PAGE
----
Companies

British engineer Senior warns of hit from 737 MAX cuts

Credit: REUTERS/Lindsey Wasson

British engineer Senior Plc on Thursday warned that margins in its largest aerospace division will be hurt by Boeing Co's production cuts following the global grounding of 737 MAX planes.

Adds details on production, margins outlook, shares

April 25 (Reuters) - British engineer Senior Plc SNR.L on Thursday warned that margins in its largest aerospace division will be hurt by Boeing Co's BA.N production cuts following the global grounding of 737 MAX planes.

Senior makes a wide variety of components used in commercial and military jets and counts Boeing as one of its top customers. Significantly more work on new airline programmes such as the 777X, 737 MAX and A320NEO, had boosted Senior's revenue and profit last year.

The company said a part of its aerospace structures business in Seattle, Washington - Senior Aerospace AMT (AMT) - will be hit after the U.S. planemaker cut its production rate.

"This is one business in particular that is unlikely to be able to fully mitigate this impact of a cut to rate 42 instead of gearing up for an increase to rate 57," Senior said in a statement.

AMT is Senior's largest business in the structures unit and has the largest exposure within the company to the 737 MAX.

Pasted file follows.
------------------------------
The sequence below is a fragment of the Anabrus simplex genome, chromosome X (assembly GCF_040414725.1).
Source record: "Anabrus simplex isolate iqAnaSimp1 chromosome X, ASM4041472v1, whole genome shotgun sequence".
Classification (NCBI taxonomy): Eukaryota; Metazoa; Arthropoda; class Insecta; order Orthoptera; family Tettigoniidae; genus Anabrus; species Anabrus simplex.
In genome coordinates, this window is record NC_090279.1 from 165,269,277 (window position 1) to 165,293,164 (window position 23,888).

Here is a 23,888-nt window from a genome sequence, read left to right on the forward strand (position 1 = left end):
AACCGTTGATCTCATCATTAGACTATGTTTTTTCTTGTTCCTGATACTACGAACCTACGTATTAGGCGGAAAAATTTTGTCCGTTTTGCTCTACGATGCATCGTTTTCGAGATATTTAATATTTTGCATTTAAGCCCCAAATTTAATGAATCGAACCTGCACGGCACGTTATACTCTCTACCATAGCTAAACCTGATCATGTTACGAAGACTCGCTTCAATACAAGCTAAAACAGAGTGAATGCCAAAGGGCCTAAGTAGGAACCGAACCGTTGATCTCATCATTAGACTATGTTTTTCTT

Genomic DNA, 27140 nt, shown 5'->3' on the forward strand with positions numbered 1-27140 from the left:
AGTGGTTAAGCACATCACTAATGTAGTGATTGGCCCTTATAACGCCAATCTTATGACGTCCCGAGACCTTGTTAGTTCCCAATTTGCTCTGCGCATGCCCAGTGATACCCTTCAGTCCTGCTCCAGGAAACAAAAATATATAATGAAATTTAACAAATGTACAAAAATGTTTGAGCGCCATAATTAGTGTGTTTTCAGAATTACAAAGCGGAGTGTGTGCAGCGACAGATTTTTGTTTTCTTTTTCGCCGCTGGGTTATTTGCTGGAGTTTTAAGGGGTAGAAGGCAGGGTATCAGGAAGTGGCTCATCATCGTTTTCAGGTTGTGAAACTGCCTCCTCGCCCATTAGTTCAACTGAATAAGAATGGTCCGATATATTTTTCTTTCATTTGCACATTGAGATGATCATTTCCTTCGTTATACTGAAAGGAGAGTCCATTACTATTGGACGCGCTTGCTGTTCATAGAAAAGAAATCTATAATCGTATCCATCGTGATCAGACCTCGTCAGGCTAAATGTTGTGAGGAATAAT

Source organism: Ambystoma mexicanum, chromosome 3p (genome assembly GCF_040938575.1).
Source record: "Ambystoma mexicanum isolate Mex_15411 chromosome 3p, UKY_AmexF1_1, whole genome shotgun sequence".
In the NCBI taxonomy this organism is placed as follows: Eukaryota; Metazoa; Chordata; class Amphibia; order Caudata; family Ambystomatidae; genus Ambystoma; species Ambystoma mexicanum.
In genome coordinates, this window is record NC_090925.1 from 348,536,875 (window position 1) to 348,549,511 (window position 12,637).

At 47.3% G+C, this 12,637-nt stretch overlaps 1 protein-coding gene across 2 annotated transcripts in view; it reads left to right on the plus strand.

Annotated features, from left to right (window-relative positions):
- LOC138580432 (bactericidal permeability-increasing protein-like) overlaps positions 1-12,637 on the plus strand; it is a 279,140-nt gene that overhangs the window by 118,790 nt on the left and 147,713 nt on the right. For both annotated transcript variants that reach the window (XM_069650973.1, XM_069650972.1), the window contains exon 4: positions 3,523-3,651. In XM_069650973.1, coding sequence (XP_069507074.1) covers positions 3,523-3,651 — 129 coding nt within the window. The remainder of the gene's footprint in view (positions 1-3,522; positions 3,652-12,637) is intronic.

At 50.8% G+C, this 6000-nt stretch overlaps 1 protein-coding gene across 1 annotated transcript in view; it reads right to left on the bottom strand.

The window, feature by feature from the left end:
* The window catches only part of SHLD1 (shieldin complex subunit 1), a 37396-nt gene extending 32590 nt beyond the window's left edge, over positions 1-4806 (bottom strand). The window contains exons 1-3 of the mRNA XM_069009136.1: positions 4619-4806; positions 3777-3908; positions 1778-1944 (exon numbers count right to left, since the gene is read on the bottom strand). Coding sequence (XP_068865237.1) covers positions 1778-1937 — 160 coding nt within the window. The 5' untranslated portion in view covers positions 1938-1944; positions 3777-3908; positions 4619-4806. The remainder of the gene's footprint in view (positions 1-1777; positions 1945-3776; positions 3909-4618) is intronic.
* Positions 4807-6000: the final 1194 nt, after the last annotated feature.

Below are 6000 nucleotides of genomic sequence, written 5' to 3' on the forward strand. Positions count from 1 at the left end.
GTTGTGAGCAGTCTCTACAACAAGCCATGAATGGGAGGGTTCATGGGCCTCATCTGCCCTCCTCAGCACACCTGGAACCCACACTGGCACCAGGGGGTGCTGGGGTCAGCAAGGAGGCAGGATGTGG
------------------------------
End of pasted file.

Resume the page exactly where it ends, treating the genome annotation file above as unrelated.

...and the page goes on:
Senior, whose products are also used in trucks and off-road vehicles, said it was gearing up for increased production and therefore costs related to the ramp up and other production were unlikely to be fully offset.

The company said the cuts will impact its aerospace segment margins for the rest of 2019. The division accounts for 71 percent of Senior's total revenue and it supplies parts directly to Boeing as well as engine suppliers and other customers.

Senior now expects aerospace margins for this year to be at 10 percent, compared with previous guidance of 10.6 percent, Finance Chief Bindi Foyle said on a call with analysts.

The company, however, forecast only a modest reduction to its overall expectations as it actively works to cut down costs and is boosted by lower taxes.

Boeing, the world's largest planemaker, is facing one of its biggest crises following the fatal crashes of 737 MAX planes flown by Lion Air in Indonesia and Ethiopian Airlines.

Senior shares were down 1.1 percent at 225 pence as of 830 GMT.

(Reporting by Pushkala Aripaka in Bengaluru; editing by Bernard Orr and Gopakumar Warrier)

((Pushkala.A@thomsonreuters.com; within UK: +44 20 7542 1810, outside UK: +91 80 6749 6633 ; Reuters Messaging: Pushkala.A.thomsonreuters.com@reuters.net; Twitter: @pushkala_a))

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